Former Red Sox second baseman Bobby Doerr, whose No. 1 is one of only 11 numbers retired by the team, passed away at age 99 in Junction City, Ore. Prior to his passing on Monday, Doerr was notably the oldest living major league player.
He was inducted into the Baseball Hall of Fame in 1986 and had his number, 1, retired by the Red Sox in 1988.
"Bobby's life is one we salute not only for its longevity, but for its grace", Red Sox chairman Tom Werner said in a statement.
Dubbed the "Silent Captain of the Red Sox" by teammate Ted Williams, Doerr spent his entire 14-year career with the team, missing only the 1945 season while serving in the Army during World War II. "And even with his Hall of Fame achievements at second base, his character and personality outshined it all".
Doerr is a member of the Baseball Hall of Fame. He compiled a.288 lifetime batting average and 223 home runs during that span while earning All-Star recognition nine times. "He set the standard for what it means to be a good teammate through abiding friendships with Ted Williams, Johnny Pesky, and Dom DiMaggio, all while realizing legendary status on the diamond". He was named the American League MVP by The Sporting News that season.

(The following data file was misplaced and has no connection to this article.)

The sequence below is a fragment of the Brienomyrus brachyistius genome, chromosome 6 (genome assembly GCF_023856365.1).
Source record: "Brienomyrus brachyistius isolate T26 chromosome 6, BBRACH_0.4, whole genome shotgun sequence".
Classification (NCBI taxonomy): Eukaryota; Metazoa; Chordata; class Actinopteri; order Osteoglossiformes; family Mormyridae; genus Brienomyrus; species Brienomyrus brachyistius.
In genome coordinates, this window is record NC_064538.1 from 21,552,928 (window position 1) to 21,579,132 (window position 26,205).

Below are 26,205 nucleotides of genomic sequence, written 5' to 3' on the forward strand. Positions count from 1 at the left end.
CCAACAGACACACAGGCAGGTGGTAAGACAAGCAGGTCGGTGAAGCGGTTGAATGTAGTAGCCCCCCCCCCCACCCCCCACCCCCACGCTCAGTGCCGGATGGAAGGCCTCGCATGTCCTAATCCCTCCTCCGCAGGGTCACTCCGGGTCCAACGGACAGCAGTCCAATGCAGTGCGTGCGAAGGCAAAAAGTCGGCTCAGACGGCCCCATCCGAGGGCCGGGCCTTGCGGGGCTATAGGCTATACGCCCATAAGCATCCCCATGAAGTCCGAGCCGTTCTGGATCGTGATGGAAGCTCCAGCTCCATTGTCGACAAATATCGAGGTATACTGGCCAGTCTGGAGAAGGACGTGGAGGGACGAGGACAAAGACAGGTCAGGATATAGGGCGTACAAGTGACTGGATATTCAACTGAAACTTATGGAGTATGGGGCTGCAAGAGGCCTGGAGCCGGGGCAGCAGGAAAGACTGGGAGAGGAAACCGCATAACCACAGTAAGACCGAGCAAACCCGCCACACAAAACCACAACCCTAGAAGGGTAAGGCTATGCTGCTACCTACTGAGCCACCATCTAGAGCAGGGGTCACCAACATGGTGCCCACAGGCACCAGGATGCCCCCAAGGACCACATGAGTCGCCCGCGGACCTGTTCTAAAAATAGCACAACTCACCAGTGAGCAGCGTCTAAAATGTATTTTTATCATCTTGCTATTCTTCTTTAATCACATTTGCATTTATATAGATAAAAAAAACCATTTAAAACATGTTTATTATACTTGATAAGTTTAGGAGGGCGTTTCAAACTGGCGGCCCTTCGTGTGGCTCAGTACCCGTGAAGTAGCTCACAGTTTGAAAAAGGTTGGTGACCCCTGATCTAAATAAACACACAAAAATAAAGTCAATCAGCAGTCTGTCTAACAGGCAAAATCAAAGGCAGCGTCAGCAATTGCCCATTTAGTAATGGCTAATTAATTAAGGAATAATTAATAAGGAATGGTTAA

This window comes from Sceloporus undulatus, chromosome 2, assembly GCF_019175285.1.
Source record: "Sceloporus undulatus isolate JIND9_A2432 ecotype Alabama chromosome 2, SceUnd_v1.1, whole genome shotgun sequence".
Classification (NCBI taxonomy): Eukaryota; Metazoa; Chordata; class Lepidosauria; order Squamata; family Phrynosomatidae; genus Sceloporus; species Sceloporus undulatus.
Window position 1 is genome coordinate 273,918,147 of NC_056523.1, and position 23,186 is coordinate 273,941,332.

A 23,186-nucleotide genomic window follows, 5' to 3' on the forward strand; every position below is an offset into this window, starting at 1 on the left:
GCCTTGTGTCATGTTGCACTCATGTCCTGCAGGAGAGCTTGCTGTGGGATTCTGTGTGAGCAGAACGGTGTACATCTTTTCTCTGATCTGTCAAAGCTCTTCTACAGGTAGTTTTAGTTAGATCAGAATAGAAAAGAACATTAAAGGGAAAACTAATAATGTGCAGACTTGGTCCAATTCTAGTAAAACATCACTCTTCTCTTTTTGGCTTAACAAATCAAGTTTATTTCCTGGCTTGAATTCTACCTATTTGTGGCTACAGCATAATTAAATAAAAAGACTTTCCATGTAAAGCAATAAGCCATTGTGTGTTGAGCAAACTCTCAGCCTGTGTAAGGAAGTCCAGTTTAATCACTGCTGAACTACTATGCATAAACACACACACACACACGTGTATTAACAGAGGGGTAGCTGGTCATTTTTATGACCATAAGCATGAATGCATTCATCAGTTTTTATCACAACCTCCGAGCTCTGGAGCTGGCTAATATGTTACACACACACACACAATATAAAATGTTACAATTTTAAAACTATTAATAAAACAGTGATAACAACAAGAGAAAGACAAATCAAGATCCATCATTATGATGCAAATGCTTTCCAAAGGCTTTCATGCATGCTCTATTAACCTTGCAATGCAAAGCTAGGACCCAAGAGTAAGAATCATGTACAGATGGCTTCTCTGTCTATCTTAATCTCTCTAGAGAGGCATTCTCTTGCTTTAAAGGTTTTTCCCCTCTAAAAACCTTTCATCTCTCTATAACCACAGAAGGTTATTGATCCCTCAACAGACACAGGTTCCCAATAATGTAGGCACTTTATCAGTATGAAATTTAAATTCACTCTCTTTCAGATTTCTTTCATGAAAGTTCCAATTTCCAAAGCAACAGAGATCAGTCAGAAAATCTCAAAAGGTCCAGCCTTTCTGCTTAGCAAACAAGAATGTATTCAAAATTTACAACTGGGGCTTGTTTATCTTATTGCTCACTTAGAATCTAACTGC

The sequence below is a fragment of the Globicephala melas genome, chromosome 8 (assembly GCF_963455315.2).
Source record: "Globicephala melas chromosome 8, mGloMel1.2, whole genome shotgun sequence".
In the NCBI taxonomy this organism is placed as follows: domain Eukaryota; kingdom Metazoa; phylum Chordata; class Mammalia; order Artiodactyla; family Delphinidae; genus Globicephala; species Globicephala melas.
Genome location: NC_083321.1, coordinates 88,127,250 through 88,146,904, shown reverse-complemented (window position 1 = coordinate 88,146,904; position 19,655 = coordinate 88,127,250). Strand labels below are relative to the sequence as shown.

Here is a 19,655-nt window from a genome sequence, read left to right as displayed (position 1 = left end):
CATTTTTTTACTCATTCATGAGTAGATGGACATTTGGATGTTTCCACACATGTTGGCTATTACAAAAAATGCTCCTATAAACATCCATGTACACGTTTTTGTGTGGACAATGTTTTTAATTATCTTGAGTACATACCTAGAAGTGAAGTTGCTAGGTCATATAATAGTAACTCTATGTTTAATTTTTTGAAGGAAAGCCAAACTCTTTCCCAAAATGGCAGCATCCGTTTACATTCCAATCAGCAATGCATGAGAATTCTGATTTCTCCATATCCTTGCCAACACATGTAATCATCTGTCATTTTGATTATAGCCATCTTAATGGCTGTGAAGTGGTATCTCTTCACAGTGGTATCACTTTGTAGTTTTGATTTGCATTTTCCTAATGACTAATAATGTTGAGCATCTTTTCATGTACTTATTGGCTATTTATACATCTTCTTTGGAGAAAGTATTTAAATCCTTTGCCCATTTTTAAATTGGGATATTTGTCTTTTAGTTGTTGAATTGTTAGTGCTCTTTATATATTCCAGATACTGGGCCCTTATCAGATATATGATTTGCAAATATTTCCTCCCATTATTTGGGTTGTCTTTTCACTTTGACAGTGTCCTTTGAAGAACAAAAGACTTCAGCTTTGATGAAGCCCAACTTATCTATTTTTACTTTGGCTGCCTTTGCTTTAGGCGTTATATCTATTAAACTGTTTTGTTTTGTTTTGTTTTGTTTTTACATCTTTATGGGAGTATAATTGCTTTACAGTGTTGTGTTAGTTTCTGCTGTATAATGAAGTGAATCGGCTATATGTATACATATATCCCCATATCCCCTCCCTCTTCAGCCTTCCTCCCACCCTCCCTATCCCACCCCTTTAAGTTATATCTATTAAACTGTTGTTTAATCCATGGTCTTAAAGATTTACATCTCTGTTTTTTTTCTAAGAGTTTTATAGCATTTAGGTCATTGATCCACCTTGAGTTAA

Unfortunately, Doerr was forced to retire at the age of 33 due to a lingering back injury.
Following his resignation, be was hired as the hitting coach for the Toronto Blue Jays from 1977 to 1981.
Born and raised in the Los Angeles area, Doerr started playing backyard baseball and took advantage of the Southern California climate to play year-round. Always humble and considered one of the true gentlemen of the game, Doerr was the oldest person ever elected to the Hall at the time of his enshrinement.
Doerr is survived by his son, grandchildren and great-grandchildren.